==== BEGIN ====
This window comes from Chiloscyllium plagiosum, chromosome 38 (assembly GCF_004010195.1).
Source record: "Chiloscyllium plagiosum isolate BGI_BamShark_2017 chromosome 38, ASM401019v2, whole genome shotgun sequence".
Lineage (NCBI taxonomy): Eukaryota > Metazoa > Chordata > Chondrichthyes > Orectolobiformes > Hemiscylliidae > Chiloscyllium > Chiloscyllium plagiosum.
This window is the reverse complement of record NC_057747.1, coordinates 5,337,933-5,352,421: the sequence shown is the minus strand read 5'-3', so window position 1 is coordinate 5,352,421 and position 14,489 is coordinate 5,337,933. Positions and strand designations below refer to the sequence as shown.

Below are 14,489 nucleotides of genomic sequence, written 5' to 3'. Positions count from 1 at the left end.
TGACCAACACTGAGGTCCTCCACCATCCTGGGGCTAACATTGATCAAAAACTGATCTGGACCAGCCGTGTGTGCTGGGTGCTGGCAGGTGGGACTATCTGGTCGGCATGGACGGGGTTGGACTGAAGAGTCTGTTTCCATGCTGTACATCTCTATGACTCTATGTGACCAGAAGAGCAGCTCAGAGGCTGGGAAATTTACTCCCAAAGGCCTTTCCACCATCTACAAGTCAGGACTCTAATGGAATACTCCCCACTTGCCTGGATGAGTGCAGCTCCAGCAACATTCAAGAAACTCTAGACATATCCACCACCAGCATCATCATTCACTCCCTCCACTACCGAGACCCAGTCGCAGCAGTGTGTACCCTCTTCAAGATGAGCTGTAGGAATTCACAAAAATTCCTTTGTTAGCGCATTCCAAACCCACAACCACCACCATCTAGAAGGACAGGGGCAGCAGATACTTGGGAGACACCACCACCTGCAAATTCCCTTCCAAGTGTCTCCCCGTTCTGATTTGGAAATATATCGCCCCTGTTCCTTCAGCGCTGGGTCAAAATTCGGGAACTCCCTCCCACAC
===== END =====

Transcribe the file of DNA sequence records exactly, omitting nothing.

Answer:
This window comes from Chiloscyllium plagiosum, chromosome 38 (assembly GCF_004010195.1).
Source record: "Chiloscyllium plagiosum isolate BGI_BamShark_2017 chromosome 38, ASM401019v2, whole genome shotgun sequence".
Lineage (NCBI taxonomy): Eukaryota > Metazoa > Chordata > Chondrichthyes > Orectolobiformes > Hemiscylliidae > Chiloscyllium > Chiloscyllium plagiosum.
This window is the reverse complement of record NC_057747.1, coordinates 5,337,933-5,352,421: the sequence shown is the minus strand read 5'-3', so window position 1 is coordinate 5,352,421 and position 14,489 is coordinate 5,337,933. Positions and strand designations below refer to the sequence as shown.

Below are 14,489 nucleotides of genomic sequence, written 5' to 3'. Positions count from 1 at the left end.
TGACCAACACTGAGGTCCTCCACCATCCTGGGGCTAACATTGATCAAAAACTGATCTGGACCAGCCGTGTGTGCTGGGTGCTGGCAGGTGGGACTATCTGGTCGGCATGGACGGGGTTGGACTGAAGAGTCTGTTTCCATGCTGTACATCTCTATGACTCTATGTGACCAGAAGAGCAGCTCAGAGGCTGGGAAATTTACTCCCAAAGGCCTTTCCACCATCTACAAGTCAGGACTCTAATGGAATACTCCCCACTTGCCTGGATGAGTGCAGCTCCAGCAACATTCAAGAAACTCTAGACATATCCACCACCAGCATCATCATTCACTCCCTCCACTACCGAGACCCAGTCGCAGCAGTGTGTACCCTCTTCAAGATGAGCTGTAGGAATTCACAAAAATTCCTTTGTTAGCGCATTCCAAACCCACAACCACCACCATCTAGAAGGACAGGGGCAGCAGATACTTGGGAGACACCACCACCTGCAAATTCCCTTCCAAGTGTCTCCCCGTTCTGATTTGGAAATATATCGCCCCTGTTCCTTCAGCGCTGGGTCAAAATTCGGGAACTCCCTCCCACAC